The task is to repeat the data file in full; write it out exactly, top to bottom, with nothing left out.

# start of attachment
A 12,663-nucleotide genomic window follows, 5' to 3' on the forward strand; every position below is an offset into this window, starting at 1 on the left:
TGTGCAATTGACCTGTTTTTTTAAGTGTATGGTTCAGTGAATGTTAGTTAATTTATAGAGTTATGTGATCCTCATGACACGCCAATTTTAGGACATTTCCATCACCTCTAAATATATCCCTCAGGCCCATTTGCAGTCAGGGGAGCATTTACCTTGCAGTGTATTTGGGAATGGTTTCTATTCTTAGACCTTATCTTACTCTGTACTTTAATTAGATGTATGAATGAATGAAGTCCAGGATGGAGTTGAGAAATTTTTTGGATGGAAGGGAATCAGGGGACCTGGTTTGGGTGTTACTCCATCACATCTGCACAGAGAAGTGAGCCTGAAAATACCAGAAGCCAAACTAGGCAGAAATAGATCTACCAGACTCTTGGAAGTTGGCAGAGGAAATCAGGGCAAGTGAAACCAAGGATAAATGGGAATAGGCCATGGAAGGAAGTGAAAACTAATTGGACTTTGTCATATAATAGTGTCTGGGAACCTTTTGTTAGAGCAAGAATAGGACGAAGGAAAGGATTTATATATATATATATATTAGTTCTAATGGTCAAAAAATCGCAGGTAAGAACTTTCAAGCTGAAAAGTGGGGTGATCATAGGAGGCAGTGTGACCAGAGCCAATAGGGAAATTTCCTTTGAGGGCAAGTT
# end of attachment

A 12,663-nucleotide genomic window follows, 5' to 3' on the forward strand; every position below is an offset into this window, starting at 1 on the left:
TGTGCAATTGACCTGTTTTTTTAAGTGTATGGTTCAGTGAATGTTAGTTAATTTATAGAGTTATGTGATCCTCATGACACGCCAATTTTAGGACATTTCCATCACCTCTAAATATATCCCTCAGGCCCATTTGCAGTCAGGGGAGCATTTACCTTGCAGTGTATTTGGGAATGGTTTCTATTCTTAGACCTTATCTTACTCTGTACTTTAATTAGATGTATGAATGAATGAAGTCCAGGATGGAGTTGAGAAATTTTTTGGATGGAAGGGAATCAGGGGACCTGGTTTGGGTGTTACTCCATCACATCTGCACAGAGAAGTGAGCCTGAAAATACCAGAAGCCAAACTAGGCAGAAATAGATCTACCAGACTCTTGGAAGTTGGCAGAGGAAATCAGGGCAAGTGAAACCAAGGATAAATGGGAATAGGCCATGGAAGGAAGTGAAAACTAATTGGACTTTGTCATATAATAGTGTCTGGGAACCTTTTGTTAGAGCAAGAATAGGACGAAGGAAAGGATTTATATATATATATATATTAGTTCTAATGGTCAAAAAATCGCAGGTAAGAACTTTCAAGCTGAAAAGTGGGGTGATCATAGGAGGCAGTGTGACCAGAGCCAATAGGGAAATTTCCTTTGAGGGCAAGTT